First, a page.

By Aaron Cutler
By Amy Nicholson
By Simon Abrams
By Chris Klimek
By Nick Schager
By Stephanie Zacharek
By Stephanie Zacharek
By Alan Scherstuhl
Darren Aronofsky's debut feature, Pi, won the Dramatic Directing Award at Sundance this year, and it's easy to imagine why. Whatever its faults, and it has more than a few, it is unquestionably different. It at least takes a stab at interpolating cerebral ideas into the format of a thriller.
Max Cohen (Sean Gullette) is either a genius, a madman, or (likeliest) both. Holed up in a warren of electronic equipment in a New York apartment, Max nervously and compulsively investigates arcane corners of number theory, hoping to unlock the Meaning of the Universe.
As he informs us more than once in voice-over: "Mathematics is the language of nature. . . . Everything around us can be represented and understood through numbers. . . . If you graph the numbers of any system, patterns emerge. . . . Therefore, there are patterns everywhere in nature." Of course, a close look at this syllogism tilts our view of Max more toward madman than genius. Even if one charitably grants the validity of the first two premises, the third is almost certainly false, as the unpredictability of pi itself suggests. (And let's not even get into quantum theory.)
If Max is mad, however, he's not alone: Marcy (Pamela Hart), the glad-handing representative of a shadowy financial entity, is pursuing him, as is a group of messianic Orthodox Jews. Both think he can unravel (or already has) the secret pattern underlying reality: The former sees it as the key to controlling the economy, the second, as a code for the secret name of God. (The latter involves the Ark of the Covenant, arguably making Pi a sort of indie answer to Indiana Jones.)
Or at least it appears that this is what's going on. Aronofsky makes sure that we see everything through Max's eyes; and Max is prone to blackouts, neurological tics, and hallucinations, none of which is totally controlled by the bouillabaisse of psychoactive medications he frequently pops.
Aronofsky gets good value for his reported $60,000 budget, thanks in no small part to Matthew Libatique's high-contrast black-and-white cinematography. Most of the performances are at least adequate. But, at its center, Pi is about as convincingly cerebral as the Tim Robbins/Meg Ryan/Walter Matthau I.Q. or other Hollywood movies about geniuses. It occasionally centers on its "ideas," but the ideas themselves are half-baked: Pi would be more interesting if it really dealt with the scientific/theological/philosophical notions it toys with. For all its indie credentials, it's shallower than Disney's Tron, let alone Bergman's Persona. (The film also has very little to do with pi.)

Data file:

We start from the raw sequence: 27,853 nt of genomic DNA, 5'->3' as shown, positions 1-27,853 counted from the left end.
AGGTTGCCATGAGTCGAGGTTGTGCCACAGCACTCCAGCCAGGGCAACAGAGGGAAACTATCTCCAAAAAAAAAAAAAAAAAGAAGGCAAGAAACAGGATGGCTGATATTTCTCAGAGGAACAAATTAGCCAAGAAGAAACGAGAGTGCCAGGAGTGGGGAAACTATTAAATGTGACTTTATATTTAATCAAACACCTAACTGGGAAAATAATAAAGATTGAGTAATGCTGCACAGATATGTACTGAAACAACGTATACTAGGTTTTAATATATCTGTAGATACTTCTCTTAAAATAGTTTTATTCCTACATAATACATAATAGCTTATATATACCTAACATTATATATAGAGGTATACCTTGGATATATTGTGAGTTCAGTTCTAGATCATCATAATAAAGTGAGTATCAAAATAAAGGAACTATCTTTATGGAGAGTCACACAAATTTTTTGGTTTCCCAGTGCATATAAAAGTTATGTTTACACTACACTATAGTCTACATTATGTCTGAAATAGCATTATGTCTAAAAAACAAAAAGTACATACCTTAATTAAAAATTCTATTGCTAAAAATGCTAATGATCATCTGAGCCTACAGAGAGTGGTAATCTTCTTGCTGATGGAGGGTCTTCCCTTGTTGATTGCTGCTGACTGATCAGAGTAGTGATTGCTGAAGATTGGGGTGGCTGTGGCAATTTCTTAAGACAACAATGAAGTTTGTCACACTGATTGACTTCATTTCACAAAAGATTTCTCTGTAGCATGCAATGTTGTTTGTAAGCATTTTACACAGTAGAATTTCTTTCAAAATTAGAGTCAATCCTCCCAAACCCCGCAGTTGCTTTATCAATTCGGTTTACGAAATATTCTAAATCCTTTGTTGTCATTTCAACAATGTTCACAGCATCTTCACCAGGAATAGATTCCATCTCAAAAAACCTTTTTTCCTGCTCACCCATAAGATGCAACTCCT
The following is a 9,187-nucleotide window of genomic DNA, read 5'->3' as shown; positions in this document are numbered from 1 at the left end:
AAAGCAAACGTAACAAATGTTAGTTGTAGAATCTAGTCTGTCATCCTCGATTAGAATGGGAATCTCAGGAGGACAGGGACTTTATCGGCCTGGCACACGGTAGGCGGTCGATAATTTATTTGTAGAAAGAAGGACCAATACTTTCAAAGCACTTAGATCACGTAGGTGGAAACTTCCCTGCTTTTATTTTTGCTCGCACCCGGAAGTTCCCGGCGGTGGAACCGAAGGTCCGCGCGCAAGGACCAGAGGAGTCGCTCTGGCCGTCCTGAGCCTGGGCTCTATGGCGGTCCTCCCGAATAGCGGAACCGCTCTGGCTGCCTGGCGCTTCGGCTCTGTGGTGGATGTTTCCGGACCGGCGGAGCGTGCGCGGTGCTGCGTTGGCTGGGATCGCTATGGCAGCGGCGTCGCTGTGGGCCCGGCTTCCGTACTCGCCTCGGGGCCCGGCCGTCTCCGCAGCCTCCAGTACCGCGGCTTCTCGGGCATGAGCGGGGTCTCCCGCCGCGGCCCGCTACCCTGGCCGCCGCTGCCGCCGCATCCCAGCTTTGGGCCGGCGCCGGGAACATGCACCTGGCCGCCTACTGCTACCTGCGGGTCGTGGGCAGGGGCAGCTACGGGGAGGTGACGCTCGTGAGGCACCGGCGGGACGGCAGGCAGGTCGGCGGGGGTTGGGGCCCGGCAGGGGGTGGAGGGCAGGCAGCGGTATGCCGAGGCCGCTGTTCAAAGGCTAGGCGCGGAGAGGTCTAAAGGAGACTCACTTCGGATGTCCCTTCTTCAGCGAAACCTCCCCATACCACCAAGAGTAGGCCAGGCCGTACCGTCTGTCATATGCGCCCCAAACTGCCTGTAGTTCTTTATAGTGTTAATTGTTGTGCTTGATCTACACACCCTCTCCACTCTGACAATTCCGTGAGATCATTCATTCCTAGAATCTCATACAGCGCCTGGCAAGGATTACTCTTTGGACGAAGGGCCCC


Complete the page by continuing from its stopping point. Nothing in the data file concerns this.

Tech freaks--or, for that matter, anyone with a home computer--may also find Pi unintentionally funny. Max seems to be working with a 15-years-out-of-date, cobbled-together computer system: This may just be a sign of his weirdness--he also uses a dial phone--but it also casts doubt on his cutting-edge status. While viewers might be willing to forgive his use of 51U4-inch floppies, it's impossible to take seriously the new supersecret, high-tech CPU Marcy gives him.
"Isn't it beautiful?" she intones.
Well, no, it isn't: Assuming that she's admiring its engineering, rather than the simple exterior of this blob of black plastic, whatever qualities might qualify as "beautiful" wouldn't be visible to the naked eye. In fact, the damned thing appears to have only four connecting pins: Now there's a spiffy new idea in data transfer! If Keanu Reeves and Sandra Bullock were riding this computer's bus, they'd never have made it to the freeway.
Aronofsky seems to have been influenced at least in part by David Lynch's Eraserhead--there's a scene involving a living, disembodied brain that evokes Lynch's sense of the grotesque, but without any coherent or effective payoff.
But the film that Pi deserves comparison to--a film so obscure that it's more than likely Aronofsky has never seen it--is David Blair's 1992 Wax, or the Discovery of Television Among the Bees. Blair takes on similar concepts, but, unlike Aronofsky, finds a form that fits his concerns by assembling an incredibly complex weave of words, images and ideas; it's the visual equivalent of surrealist prose experiments, weaving together bee keeping, Cain and Abel, the history of mankind, Desert Storm, genetic coding, Masonic conspiracies, quantum reality, and a thousand other themes.
Wax--which is available on video (if you really search) and in some mutant form on the Internet--doesn't function as well as Pi as a conventional thriller. But if it's the thematic promise of Pi's plot that attracts you, Wax attempts the same with a more provocative approach.
Directed by Darren Aronofsky; with Sean Gullette and Mark Margolis.
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